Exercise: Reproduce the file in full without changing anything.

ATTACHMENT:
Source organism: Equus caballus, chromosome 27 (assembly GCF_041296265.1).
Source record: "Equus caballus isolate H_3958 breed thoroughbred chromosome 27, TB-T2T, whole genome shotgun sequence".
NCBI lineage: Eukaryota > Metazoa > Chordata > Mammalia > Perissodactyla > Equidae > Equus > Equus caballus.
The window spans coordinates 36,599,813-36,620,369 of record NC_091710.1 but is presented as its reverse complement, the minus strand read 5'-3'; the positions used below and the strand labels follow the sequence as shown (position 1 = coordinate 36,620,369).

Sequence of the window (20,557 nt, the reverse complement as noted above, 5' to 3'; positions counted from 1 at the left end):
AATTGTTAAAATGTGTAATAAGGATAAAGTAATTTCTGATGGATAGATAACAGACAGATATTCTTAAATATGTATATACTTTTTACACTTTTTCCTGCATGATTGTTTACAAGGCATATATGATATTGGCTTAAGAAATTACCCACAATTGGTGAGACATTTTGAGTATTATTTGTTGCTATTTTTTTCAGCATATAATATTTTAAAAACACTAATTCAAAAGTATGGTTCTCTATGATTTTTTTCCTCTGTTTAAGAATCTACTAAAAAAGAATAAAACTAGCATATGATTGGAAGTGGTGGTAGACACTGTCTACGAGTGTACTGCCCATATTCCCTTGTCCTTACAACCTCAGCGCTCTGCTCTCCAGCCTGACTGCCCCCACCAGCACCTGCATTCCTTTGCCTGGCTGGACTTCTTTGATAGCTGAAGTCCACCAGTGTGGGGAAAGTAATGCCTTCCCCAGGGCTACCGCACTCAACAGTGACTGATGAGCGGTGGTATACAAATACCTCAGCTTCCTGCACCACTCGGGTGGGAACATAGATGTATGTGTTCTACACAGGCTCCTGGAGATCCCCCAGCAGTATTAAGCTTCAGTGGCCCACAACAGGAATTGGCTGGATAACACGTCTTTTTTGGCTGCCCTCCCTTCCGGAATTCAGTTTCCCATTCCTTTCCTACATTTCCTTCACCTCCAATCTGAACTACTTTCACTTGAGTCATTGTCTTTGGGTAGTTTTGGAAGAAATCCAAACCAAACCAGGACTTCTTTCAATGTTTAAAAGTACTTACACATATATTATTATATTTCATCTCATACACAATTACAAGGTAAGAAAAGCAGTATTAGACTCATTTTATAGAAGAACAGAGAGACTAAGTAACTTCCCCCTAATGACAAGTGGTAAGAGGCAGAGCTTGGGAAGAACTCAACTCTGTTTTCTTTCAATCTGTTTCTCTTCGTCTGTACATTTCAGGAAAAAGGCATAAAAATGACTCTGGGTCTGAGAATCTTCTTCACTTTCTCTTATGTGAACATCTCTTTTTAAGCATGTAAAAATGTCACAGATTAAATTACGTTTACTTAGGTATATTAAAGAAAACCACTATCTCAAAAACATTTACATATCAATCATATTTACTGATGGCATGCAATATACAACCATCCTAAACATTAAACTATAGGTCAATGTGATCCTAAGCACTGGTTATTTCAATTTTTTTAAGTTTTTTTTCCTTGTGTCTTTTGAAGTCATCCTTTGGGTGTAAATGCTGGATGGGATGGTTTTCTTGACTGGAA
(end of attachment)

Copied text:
Source organism: Equus caballus, chromosome 27 (assembly GCF_041296265.1).
Source record: "Equus caballus isolate H_3958 breed thoroughbred chromosome 27, TB-T2T, whole genome shotgun sequence".
NCBI lineage: Eukaryota > Metazoa > Chordata > Mammalia > Perissodactyla > Equidae > Equus > Equus caballus.
The window spans coordinates 36,599,813-36,620,369 of record NC_091710.1 but is presented as its reverse complement, the minus strand read 5'-3'; the positions used below and the strand labels follow the sequence as shown (position 1 = coordinate 36,620,369).

Sequence of the window (20,557 nt, the reverse complement as noted above, 5' to 3'; positions counted from 1 at the left end):
AATTGTTAAAATGTGTAATAAGGATAAAGTAATTTCTGATGGATAGATAACAGACAGATATTCTTAAATATGTATATACTTTTTACACTTTTTCCTGCATGATTGTTTACAAGGCATATATGATATTGGCTTAAGAAATTACCCACAATTGGTGAGACATTTTGAGTATTATTTGTTGCTATTTTTTTCAGCATATAATATTTTAAAAACACTAATTCAAAAGTATGGTTCTCTATGATTTTTTTCCTCTGTTTAAGAATCTACTAAAAAAGAATAAAACTAGCATATGATTGGAAGTGGTGGTAGACACTGTCTACGAGTGTACTGCCCATATTCCCTTGTCCTTACAACCTCAGCGCTCTGCTCTCCAGCCTGACTGCCCCCACCAGCACCTGCATTCCTTTGCCTGGCTGGACTTCTTTGATAGCTGAAGTCCACCAGTGTGGGGAAAGTAATGCCTTCCCCAGGGCTACCGCACTCAACAGTGACTGATGAGCGGTGGTATACAAATACCTCAGCTTCCTGCACCACTCGGGTGGGAACATAGATGTATGTGTTCTACACAGGCTCCTGGAGATCCCCCAGCAGTATTAAGCTTCAGTGGCCCACAACAGGAATTGGCTGGATAACACGTCTTTTTTGGCTGCCCTCCCTTCCGGAATTCAGTTTCCCATTCCTTTCCTACATTTCCTTCACCTCCAATCTGAACTACTTTCACTTGAGTCATTGTCTTTGGGTAGTTTTGGAAGAAATCCAAACCAAACCAGGACTTCTTTCAATGTTTAAAAGTACTTACACATATATTATTATATTTCATCTCATACACAATTACAAGGTAAGAAAAGCAGTATTAGACTCATTTTATAGAAGAACAGAGAGACTAAGTAACTTCCCCCTAATGACAAGTGGTAAGAGGCAGAGCTTGGGAAGAACTCAACTCTGTTTTCTTTCAATCTGTTTCTCTTCGTCTGTACATTTCAGGAAAAAGGCATAAAAATGACTCTGGGTCTGAGAATCTTCTTCACTTTCTCTTATGTGAACATCTCTTTTTAAGCATGTAAAAATGTCACAGATTAAATTACGTTTACTTAGGTATATTAAAGAAAACCACTATCTCAAAAACATTTACATATCAATCATATTTACTGATGGCATGCAATATACAACCATCCTAAACATTAAACTATAGGTCAATGTGATCCTAAGCACTGGTTATTTCAATTTTTTTAAGTTTTTTTTCCTTGTGTCTTTTGAAGTCATCCTTTGGGTGTAAATGCTGGATGGGATGGTTTTCTTGACTGGAA